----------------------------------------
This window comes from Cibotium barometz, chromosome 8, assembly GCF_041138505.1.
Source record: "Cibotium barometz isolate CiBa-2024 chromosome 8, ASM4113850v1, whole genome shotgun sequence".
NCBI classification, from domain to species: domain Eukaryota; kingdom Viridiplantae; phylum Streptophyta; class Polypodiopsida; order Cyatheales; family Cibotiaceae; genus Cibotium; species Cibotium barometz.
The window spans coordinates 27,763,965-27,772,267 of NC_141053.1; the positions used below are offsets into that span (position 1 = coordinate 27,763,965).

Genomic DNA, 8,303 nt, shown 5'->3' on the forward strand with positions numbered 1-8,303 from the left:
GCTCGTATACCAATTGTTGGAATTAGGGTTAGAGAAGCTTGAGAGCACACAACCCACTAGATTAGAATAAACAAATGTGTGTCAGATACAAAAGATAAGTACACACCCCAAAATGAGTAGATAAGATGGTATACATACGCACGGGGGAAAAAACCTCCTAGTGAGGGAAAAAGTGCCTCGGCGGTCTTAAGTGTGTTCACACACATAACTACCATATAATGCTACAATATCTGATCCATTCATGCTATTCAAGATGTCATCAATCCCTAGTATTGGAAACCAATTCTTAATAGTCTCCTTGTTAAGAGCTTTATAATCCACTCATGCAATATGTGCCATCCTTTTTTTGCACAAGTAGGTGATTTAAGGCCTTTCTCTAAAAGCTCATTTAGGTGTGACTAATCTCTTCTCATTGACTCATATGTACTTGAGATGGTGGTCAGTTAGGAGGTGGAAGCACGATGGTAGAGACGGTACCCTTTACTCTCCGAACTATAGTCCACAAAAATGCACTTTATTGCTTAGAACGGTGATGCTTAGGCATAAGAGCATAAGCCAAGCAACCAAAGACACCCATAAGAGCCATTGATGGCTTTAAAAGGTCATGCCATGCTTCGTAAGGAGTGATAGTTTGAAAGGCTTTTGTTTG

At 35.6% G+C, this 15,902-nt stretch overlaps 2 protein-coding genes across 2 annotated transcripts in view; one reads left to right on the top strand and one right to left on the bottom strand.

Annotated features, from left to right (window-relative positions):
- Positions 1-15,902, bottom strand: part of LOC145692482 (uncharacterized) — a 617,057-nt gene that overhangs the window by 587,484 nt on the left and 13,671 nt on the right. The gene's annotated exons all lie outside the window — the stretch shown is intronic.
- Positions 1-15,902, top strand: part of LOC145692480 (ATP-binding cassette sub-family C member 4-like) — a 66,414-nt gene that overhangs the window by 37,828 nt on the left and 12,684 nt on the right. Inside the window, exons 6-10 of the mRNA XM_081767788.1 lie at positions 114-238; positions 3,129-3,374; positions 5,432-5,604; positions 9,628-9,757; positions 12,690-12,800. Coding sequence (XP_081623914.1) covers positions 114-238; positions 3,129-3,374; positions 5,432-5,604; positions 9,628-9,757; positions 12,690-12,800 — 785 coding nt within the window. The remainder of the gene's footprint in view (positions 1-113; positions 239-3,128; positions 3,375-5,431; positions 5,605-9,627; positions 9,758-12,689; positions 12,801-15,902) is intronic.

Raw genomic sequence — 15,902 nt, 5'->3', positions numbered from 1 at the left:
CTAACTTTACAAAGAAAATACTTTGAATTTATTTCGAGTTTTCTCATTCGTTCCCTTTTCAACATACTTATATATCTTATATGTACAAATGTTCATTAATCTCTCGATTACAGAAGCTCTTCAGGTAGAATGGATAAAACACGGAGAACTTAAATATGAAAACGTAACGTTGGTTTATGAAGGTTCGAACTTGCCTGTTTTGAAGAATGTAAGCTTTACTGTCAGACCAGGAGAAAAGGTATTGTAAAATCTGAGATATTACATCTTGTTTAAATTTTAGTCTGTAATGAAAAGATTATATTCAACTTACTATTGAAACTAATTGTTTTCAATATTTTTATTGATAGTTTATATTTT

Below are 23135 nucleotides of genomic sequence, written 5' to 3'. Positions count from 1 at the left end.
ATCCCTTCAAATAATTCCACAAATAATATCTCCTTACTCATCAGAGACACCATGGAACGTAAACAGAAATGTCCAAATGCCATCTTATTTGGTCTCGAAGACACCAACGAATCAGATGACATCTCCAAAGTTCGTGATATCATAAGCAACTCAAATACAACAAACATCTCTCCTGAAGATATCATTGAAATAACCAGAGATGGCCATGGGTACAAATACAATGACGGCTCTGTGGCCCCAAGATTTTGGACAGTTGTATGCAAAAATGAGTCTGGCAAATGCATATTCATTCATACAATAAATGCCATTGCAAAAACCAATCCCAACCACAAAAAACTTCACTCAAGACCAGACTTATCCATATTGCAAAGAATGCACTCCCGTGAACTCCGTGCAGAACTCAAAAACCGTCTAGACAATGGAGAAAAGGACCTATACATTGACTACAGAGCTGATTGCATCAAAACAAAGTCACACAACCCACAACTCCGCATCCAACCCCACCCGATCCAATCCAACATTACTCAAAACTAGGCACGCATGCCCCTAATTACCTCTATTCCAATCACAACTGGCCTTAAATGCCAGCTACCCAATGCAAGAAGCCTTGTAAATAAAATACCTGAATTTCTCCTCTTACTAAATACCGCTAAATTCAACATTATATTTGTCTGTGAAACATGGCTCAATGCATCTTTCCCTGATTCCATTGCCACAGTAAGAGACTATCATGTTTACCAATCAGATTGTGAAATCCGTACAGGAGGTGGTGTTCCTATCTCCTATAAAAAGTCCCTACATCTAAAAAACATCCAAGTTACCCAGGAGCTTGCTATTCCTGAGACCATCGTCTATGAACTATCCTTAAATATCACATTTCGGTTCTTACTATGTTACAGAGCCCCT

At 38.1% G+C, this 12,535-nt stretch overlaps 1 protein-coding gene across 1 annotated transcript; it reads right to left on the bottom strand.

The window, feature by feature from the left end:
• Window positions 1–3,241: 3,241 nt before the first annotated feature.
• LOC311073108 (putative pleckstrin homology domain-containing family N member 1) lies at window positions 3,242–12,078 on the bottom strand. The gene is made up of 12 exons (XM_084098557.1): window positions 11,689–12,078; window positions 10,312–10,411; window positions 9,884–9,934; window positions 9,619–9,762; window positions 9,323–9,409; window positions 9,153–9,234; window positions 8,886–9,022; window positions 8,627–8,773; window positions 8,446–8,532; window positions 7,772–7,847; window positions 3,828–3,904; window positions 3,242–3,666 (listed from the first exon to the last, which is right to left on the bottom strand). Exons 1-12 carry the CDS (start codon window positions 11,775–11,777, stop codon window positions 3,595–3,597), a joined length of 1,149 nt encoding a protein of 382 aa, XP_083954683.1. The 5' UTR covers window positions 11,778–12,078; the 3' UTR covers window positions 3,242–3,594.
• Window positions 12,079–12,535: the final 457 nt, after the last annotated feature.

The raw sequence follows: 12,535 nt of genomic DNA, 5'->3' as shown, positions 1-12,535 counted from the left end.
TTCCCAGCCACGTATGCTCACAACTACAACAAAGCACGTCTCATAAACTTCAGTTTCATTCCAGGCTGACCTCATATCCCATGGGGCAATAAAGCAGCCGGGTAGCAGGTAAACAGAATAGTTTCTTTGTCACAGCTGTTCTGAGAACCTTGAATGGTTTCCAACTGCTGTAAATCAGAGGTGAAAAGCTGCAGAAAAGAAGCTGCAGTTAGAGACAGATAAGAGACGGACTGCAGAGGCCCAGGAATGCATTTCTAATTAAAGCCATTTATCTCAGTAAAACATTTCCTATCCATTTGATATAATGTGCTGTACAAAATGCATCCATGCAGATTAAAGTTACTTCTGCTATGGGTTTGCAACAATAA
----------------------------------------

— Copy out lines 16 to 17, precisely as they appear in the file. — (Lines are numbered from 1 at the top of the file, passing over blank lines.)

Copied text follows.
The window, feature by feature from the left end:
• Window positions 1–3,241: 3,241 nt before the first annotated feature.